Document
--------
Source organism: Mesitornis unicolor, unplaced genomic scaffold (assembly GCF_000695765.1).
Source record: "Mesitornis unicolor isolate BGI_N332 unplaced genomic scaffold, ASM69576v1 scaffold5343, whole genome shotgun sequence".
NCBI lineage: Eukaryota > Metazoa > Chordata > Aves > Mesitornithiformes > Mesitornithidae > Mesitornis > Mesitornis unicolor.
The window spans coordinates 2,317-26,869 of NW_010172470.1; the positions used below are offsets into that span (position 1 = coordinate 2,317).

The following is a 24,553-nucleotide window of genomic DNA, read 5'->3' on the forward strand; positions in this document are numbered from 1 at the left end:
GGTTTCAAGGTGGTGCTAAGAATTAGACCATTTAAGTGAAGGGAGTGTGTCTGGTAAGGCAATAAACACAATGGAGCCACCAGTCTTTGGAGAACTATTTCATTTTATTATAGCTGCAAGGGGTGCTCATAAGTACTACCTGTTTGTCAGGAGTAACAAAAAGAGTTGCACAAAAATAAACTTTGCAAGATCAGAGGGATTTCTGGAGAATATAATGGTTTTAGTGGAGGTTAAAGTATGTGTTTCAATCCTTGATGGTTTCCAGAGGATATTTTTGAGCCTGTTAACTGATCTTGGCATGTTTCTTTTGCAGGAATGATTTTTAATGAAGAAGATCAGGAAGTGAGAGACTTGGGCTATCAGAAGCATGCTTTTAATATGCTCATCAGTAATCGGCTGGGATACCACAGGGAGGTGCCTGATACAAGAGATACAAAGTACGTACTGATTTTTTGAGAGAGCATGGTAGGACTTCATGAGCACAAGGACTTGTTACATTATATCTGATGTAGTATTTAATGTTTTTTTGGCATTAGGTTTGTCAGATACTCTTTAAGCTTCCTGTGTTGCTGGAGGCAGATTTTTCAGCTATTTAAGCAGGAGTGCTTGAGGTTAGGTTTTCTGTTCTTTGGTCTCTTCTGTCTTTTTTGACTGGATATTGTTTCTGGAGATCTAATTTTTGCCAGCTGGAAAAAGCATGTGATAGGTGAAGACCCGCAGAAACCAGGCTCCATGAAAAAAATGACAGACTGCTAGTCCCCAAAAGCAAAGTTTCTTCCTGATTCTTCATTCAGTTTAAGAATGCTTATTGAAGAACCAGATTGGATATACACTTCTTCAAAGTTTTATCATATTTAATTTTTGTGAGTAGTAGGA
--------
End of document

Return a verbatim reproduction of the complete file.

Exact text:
Source organism: Mesitornis unicolor, unplaced genomic scaffold (assembly GCF_000695765.1).
Source record: "Mesitornis unicolor isolate BGI_N332 unplaced genomic scaffold, ASM69576v1 scaffold5343, whole genome shotgun sequence".
NCBI lineage: Eukaryota > Metazoa > Chordata > Aves > Mesitornithiformes > Mesitornithidae > Mesitornis > Mesitornis unicolor.
The window spans coordinates 2,317-26,869 of NW_010172470.1; the positions used below are offsets into that span (position 1 = coordinate 2,317).

The following is a 24,553-nucleotide window of genomic DNA, read 5'->3' on the forward strand; positions in this document are numbered from 1 at the left end:
GGTTTCAAGGTGGTGCTAAGAATTAGACCATTTAAGTGAAGGGAGTGTGTCTGGTAAGGCAATAAACACAATGGAGCCACCAGTCTTTGGAGAACTATTTCATTTTATTATAGCTGCAAGGGGTGCTCATAAGTACTACCTGTTTGTCAGGAGTAACAAAAAGAGTTGCACAAAAATAAACTTTGCAAGATCAGAGGGATTTCTGGAGAATATAATGGTTTTAGTGGAGGTTAAAGTATGTGTTTCAATCCTTGATGGTTTCCAGAGGATATTTTTGAGCCTGTTAACTGATCTTGGCATGTTTCTTTTGCAGGAATGATTTTTAATGAAGAAGATCAGGAAGTGAGAGACTTGGGCTATCAGAAGCATGCTTTTAATATGCTCATCAGTAATCGGCTGGGATACCACAGGGAGGTGCCTGATACAAGAGATACAAAGTACGTACTGATTTTTTGAGAGAGCATGGTAGGACTTCATGAGCACAAGGACTTGTTACATTATATCTGATGTAGTATTTAATGTTTTTTTGGCATTAGGTTTGTCAGATACTCTTTAAGCTTCCTGTGTTGCTGGAGGCAGATTTTTCAGCTATTTAAGCAGGAGTGCTTGAGGTTAGGTTTTCTGTTCTTTGGTCTCTTCTGTCTTTTTTGACTGGATATTGTTTCTGGAGATCTAATTTTTGCCAGCTGGAAAAAGCATGTGATAGGTGAAGACCCGCAGAAACCAGGCTCCATGAAAAAAATGACAGACTGCTAGTCCCCAAAAGCAAAGTTTCTTCCTGATTCTTCATTCAGTTTAAGAATGCTTATTGAAGAACCAGATTGGATATACACTTCTTCAAAGTTTTATCATATTTAATTTTTGTGAGTAGTAGGA